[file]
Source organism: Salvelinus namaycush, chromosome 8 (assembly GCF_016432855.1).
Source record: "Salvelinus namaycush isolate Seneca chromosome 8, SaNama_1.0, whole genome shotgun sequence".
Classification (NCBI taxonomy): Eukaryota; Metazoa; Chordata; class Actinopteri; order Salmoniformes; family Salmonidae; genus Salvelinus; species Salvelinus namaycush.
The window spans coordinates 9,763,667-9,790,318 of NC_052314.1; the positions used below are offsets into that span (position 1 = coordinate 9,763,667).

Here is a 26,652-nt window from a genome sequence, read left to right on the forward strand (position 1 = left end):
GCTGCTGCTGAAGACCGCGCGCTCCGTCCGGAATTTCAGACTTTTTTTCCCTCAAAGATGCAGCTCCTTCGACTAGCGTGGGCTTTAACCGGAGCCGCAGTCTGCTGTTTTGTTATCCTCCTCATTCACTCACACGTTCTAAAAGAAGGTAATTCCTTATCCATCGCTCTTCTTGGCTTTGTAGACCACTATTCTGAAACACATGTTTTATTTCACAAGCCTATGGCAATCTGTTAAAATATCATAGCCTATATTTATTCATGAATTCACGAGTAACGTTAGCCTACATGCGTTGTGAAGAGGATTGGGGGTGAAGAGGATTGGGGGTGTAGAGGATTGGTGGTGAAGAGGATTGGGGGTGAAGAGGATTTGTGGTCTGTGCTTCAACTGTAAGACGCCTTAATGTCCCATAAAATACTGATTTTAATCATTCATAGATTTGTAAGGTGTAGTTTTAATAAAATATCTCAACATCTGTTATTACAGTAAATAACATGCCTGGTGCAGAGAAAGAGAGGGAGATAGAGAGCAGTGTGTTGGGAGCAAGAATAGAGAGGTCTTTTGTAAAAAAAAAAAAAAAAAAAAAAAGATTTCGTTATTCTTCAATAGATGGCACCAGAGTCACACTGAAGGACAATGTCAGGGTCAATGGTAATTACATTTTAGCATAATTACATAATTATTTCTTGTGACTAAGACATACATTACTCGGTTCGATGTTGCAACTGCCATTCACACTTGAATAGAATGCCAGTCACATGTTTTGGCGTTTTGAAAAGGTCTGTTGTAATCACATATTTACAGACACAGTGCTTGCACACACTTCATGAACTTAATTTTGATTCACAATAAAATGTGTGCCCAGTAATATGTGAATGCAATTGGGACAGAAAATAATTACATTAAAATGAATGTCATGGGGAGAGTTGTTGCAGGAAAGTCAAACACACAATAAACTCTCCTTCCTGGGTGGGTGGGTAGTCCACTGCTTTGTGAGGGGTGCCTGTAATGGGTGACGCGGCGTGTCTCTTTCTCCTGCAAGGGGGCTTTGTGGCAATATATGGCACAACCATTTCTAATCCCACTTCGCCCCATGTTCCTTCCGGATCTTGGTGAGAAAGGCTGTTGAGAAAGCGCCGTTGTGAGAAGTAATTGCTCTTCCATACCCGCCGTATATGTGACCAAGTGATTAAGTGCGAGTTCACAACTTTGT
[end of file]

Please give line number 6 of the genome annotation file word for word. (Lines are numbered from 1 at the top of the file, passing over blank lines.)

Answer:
GCTGCTGCTGAAGACCGCGCGCTCCGTCCGGAATTTCAGACTTTTTTTCCCTCAAAGATGCAGCTCCTTCGACTAGCGTGGGCTTTAACCGGAGCCGCAGTCTGCTGTTTTGTTATCCTCCTCATTCACTCACACGTTCTAAAAGAAGGTAATTCCTTATCCATCGCTCTTCTTGGCTTTGTAGACCACTATTCTGAAACACATGTTTTATTTCACAAGCCTATGGCAATCTGTTAAAATATCATAGCCTATATTTATTCATGAATTCACGAGTAACGTTAGCCTACATGCGTTGTGAAGAGGATTGGGGGTGAAGAGGATTGGGGGTGTAGAGGATTGGTGGTGAAGAGGATTGGGGGTGAAGAGGATTTGTGGTCTGTGCTTCAACTGTAAGACGCCTTAATGTCCCATAAAATACTGATTTTAATCATTCATAGATTTGTAAGGTGTAGTTTTAATAAAATATCTCAACATCTGTTATTACAGTAAATAACATGCCTGGTGCAGAGAAAGAGAGGGAGATAGAGAGCAGTGTGTTGGGAGCAAGAATAGAGAGGTCTTTTGTAAAAAAAAAAAAAAAAAAAAAAAGATTTCGTTATTCTTCAATAGATGGCACCAGAGTCACACTGAAGGACAATGTCAGGGTCAATGGTAATTACATTTTAGCATAATTACATAATTATTTCTTGTGACTAAGACATACATTACTCGGTTCGATGTTGCAACTGCCATTCACACTTGAATAGAATGCCAGTCACATGTTTTGGCGTTTTGAAAAGGTCTGTTGTAATCACATATTTACAGACACAGTGCTTGCACACACTTCATGAACTTAATTTTGATTCACAATAAAATGTGTGCCCAGTAATATGTGAATGCAATTGGGACAGAAAATAATTACATTAAAATGAATGTCATGGGGAGAGTTGTTGCAGGAAAGTCAAACACACAATAAACTCTCCTTCCTGGGTGGGTGGGTAGTCCACTGCTTTGTGAGGGGTGCCTGTAATGGGTGACGCGGCGTGTCTCTTTCTCCTGCAAGGGGGCTTTGTGGCAATATATGGCACAACCATTTCTAATCCCACTTCGCCCCATGTTCCTTCCGGATCTTGGTGAGAAAGGCTGTTGAGAAAGCGCCGTTGTGAGAAGTAATTGCTCTTCCATACCCGCCGTATATGTGACCAAGTGATTAAGTGCGAGTTCACAACTTTGT